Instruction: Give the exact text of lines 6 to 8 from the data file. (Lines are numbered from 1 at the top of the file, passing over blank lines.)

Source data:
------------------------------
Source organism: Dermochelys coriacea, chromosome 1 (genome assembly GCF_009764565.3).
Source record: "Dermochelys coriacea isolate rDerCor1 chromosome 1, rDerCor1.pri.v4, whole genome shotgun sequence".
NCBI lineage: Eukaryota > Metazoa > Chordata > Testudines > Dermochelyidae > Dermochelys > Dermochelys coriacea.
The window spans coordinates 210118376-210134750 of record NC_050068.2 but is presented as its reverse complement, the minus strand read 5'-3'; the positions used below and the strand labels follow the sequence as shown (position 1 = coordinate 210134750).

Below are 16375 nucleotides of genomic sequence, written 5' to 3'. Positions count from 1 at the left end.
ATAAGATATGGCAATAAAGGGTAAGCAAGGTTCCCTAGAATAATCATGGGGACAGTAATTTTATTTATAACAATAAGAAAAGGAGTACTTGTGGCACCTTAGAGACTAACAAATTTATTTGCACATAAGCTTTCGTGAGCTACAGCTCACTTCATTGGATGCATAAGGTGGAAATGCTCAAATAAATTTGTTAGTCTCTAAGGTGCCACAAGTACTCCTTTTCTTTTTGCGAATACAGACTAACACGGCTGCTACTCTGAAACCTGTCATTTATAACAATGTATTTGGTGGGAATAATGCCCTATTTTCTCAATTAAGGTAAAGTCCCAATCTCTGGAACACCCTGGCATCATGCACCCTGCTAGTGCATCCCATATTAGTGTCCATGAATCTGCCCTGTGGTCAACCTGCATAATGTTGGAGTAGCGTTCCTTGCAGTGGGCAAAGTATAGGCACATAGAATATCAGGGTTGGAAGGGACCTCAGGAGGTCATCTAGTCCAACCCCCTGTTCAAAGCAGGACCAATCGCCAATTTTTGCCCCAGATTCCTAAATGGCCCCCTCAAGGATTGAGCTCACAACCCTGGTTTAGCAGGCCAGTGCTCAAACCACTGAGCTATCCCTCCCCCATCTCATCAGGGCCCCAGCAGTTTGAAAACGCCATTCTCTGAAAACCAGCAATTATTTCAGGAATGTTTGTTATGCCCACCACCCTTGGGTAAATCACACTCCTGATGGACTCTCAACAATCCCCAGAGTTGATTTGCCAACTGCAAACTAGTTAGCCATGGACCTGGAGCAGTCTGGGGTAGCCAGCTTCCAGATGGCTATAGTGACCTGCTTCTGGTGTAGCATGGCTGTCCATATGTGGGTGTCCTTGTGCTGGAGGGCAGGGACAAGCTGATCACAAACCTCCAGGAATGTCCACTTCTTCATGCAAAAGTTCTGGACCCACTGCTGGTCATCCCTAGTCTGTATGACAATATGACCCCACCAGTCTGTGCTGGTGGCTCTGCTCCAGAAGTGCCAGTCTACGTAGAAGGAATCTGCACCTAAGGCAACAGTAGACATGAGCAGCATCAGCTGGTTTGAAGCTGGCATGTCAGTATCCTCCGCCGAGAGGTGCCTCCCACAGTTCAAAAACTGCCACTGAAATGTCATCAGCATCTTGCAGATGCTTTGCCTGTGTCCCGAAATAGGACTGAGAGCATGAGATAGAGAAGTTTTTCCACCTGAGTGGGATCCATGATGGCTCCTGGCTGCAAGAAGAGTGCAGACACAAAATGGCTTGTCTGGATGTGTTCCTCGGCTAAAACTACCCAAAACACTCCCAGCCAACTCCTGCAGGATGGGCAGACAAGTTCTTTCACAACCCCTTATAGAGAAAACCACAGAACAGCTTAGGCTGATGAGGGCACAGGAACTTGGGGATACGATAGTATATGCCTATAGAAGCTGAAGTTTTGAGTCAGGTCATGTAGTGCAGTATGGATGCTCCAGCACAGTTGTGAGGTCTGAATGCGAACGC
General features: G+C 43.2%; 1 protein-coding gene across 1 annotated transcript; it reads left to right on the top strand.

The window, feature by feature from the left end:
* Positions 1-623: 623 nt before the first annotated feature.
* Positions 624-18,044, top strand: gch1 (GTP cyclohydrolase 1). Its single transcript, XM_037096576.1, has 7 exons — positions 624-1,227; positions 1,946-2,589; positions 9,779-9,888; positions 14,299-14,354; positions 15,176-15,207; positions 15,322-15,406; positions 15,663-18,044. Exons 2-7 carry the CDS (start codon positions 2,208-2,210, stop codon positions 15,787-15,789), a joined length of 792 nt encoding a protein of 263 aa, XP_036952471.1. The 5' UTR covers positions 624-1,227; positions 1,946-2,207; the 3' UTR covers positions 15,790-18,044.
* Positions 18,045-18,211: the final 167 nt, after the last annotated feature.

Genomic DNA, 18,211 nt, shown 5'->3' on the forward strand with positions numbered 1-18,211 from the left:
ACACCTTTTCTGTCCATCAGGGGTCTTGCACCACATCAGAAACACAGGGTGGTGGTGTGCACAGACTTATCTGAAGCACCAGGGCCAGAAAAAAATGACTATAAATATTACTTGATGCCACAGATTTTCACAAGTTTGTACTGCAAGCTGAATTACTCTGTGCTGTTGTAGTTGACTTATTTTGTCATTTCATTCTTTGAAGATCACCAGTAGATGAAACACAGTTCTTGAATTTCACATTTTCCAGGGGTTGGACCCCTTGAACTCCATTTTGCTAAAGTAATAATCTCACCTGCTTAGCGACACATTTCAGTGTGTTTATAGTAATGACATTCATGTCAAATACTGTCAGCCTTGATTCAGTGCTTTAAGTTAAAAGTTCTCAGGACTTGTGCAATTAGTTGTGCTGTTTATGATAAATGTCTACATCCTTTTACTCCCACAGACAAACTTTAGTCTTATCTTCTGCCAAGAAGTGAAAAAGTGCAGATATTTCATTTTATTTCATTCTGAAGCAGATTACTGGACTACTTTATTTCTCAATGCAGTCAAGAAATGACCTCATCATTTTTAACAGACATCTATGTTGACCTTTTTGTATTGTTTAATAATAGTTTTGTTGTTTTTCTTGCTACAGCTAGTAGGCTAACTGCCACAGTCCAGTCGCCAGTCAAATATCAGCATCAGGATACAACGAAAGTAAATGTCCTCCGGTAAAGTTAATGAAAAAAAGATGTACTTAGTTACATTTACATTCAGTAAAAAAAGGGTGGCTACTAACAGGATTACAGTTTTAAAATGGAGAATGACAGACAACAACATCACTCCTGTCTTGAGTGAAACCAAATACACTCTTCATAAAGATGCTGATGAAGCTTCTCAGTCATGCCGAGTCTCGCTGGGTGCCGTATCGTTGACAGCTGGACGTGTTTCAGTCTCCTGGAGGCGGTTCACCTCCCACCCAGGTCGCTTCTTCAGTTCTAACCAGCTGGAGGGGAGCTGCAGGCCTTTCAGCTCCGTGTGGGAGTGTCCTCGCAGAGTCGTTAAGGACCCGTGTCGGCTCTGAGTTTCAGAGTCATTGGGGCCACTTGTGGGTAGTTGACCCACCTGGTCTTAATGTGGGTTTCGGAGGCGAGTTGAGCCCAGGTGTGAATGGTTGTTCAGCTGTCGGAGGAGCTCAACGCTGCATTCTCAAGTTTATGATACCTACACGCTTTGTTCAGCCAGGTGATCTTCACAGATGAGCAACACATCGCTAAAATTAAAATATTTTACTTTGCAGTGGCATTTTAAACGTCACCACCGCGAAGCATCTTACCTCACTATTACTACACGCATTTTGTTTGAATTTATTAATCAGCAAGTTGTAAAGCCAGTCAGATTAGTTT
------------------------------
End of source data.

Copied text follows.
ATAAGATATGGCAATAAAGGGTAAGCAAGGTTCCCTAGAATAATCATGGGGACAGTAATTTTATTTATAACAATAAGAAAAGGAGTACTTGTGGCACCTTAGAGACTAACAAATTTATTTGCACATAAGCTTTCGTGAGCTACAGCTCACTTCATTGGATGCATAAGGTGGAAATGCTCAAATAAATTTGTTAGTCTCTAAGGTGCCACAAGTACTCCTTTTCTTTTTGCGAATACAGACTAACACGGCTGCTACTCTGAAACCTGTCATTTATAACAATGTATTTGGTGGGAATAATGCCCTATTTTCTCAATTAAGGTAAAGTCCCAATCTCTGGAACACCCTGGCATCATGCACCCTGCTAGTGCATCCCATATTAGTGTCCATGAATCTGCCCTGTGGTCAACCTGCATAATGTTGGAGTAGCGTTCCTTGCAGTGGGCAAAGTATAGGCACATAGAATATCAGGGTTGGAAGGGACCTCAGGAGGTCATCTAGTCCAACCCCCTGTTCAAAGCAGGACCAATCGCCAATTTTTGCCCCAGATTCCTAAATGGCCCCCTCAAGGATTGAGCTCACAACCCTGGTTTAGCAGGCCAGTGCTCAAACCACTGAGCTATCCCTCCCCCATCTCATCAGGGCCCCAGCAGTTTGAAAACGCCATTCTCTGAAAACCAGCAATTATTTCAGGAATGTTTGTTATGCCCACCACCCTTGGGTAAATCACACTCCTGATGGACTCTCAACAATCCCCAGAGTTGATTTGCCAACTGCAAACTAGTTAGCCATGGACCTGGAGCAGTCTGGGGTAGCCAGCTTCCAGATGGCTATAGTGACCTGCTTCTGGTGTAGCATGGCTGTCCATATGTGGGTGTCCTTGTGCTGGAGGGCAGGGACAAGCTGATCACAAACCTCCAGGAATGTCCACTTCTTCATGCAAAAGTTCTGGACCCACTGCTGGTCATCCCTAGTCTGTATGACAATATGACCCCACCAGTCTGTGCTGGTGGCTCTGCTCCAGAAGTGCCAGTCTACGTAGAAGGAATCTGCACCTAAGGCAACAGTAGACATGAGCAGCATCAGCTGGTTTGAAGCTGGCATGTCAGTATCCTCCGCCGAGAGGTGCCTCCCACAGTTCAAAAACTGCCACTGAAATGTCATCAGCATCTTGCAGATGCTTTGCCTGTGTCCCGAAATAGGACTGAGAGCATGAGATAGAGAAGTTTTTCCACCTGAGTGGGATCCATGATGGCTCCTGGCTGCAAGAAGAGTGCAGACACAAAATGGCTTGTCTGGATGTGTTCCTCGGCTAAAACTACCCAAAACACTCCCAGCCAACTCCTGCAGGATGGGCAGACAAGTTCTTTCACAACCCCTTATAGAGAAAACCACAGAACAGCTTAGGCTGATGAGGGCACAGGAACTTGGGGATACGATAGTATATGCCTATAGAAGCTGAAGTTTTGAGTCAGGTCATGTAGTGCAGTATGGATGCTCCAGCACAGTTGTGAGGTCTGAATGCGAACGC
General features: G+C 43.2%; 1 protein-coding gene across 1 annotated transcript; it reads left to right on the top strand.

The window, feature by feature from the left end: